TISDALE — Community Futures Newsask had former Regina businessman Darren Lang in Tisdale to talk to people about the impact of stress, and how to deal with a stressful situation.
Lang said all his tips come from personal experience.
“I was a fellow who was far too stressed in my work life, far too stressed in my family life to the point where I was not coping with things,” he said. “About 15 years ago I absolutely crashed, I got so depleted I started dealing with all the mental health issues — the depression, the anxiety.”
Lang said that as tough as it was, it kicked off a journey for him to figure out how stress works.
One tip he gave at the presentation was to “chill and choose”.
“The idea is that whenever you’re upset about something, you first have to calm down a little bit, chill out as I call it — before you deal with a situation,” Lang said.
“So many people want to deal with a stressful situation when they feel upset, and many of us have heard before, you’re not in the best frame of mind.”
Lang said this can play out in different ways, but the core part of the idea is to take some time before a person acts on a stressful situation.
“The bigger the issue, the sort of more calm down time you need. If somebody cuts you off in traffic you might be able to calm down, takes about a minute to calm down, because that’s not a big issue.”
A bigger issue for Lang could be something significant going wrong with an important project.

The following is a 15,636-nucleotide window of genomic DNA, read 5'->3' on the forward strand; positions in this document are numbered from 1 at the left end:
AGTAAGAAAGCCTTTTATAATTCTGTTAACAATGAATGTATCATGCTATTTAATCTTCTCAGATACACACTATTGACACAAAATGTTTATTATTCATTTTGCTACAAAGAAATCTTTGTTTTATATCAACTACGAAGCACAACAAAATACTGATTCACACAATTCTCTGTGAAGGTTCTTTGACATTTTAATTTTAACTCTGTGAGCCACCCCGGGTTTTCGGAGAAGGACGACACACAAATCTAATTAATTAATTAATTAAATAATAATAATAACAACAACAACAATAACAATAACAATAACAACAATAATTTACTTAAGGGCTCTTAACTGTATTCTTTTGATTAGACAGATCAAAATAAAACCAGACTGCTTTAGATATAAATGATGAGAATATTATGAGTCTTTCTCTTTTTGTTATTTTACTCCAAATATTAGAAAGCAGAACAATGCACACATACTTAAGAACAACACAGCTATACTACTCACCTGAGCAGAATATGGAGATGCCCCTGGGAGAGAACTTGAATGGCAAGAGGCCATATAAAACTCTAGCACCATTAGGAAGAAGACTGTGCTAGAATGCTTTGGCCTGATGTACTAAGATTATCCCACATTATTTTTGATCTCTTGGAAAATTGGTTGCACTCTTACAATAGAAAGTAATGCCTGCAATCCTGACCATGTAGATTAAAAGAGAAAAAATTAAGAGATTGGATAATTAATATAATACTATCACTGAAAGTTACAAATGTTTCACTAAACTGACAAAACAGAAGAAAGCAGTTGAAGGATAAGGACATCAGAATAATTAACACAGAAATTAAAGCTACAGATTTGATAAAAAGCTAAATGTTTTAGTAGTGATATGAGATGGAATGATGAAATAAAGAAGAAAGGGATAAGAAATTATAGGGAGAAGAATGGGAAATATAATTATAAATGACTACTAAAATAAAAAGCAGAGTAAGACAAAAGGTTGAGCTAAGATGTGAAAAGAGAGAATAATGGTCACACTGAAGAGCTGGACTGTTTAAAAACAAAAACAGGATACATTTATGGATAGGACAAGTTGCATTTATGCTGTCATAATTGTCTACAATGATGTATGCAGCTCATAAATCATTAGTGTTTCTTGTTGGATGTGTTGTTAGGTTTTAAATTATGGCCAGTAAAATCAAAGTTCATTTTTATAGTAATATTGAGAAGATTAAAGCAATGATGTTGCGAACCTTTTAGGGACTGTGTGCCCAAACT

“You might need to sleep on that one and give your brain a chance to kind of get back in the groove and then you revisit the situation. It’s never sort of procrastinating and not doing it, it’s calming down so when you think about it you come to less stressful decisions.”
Another example of a stressful situation he advises taking time before acting on is an argument with a coworker.
“The first thing that most people do is they dwell on it and stew, ‘Who the heck do they think they are, they can’t talk to me like that.’ They might go over and talk to a coworker and the coworker says, ‘That’s so Betty, she’s always up to stuff like that’. And you’re upset, right? You sit there and talk about it and you problem solve on it in the middle of feeling upset.”
Lang said a better solution might come to the person if they were to go for a walk, coffee break or talk about a positive topic to calm down such as a movie they watched. At this point he suggested going back and checking, “How do I approach this? What do I say to my coworker?’ If you need to say anything at all.”
The event in Tisdale on Oct. 23 had about 50 people registered.
“Something Newsask values is putting events like this on, trying to raise awareness for stress in the workplace,” said Taylor Watt, chief executive officer with Community Futures Newsask.
“Everyone, no matter who you are gets stressed once in a while whether it’s in your home, or in your business life, or your kids, or your job, whichever it is. At the end of the day we just want to hope this workshop can provide a little bit of assistance on how to better deal with it.”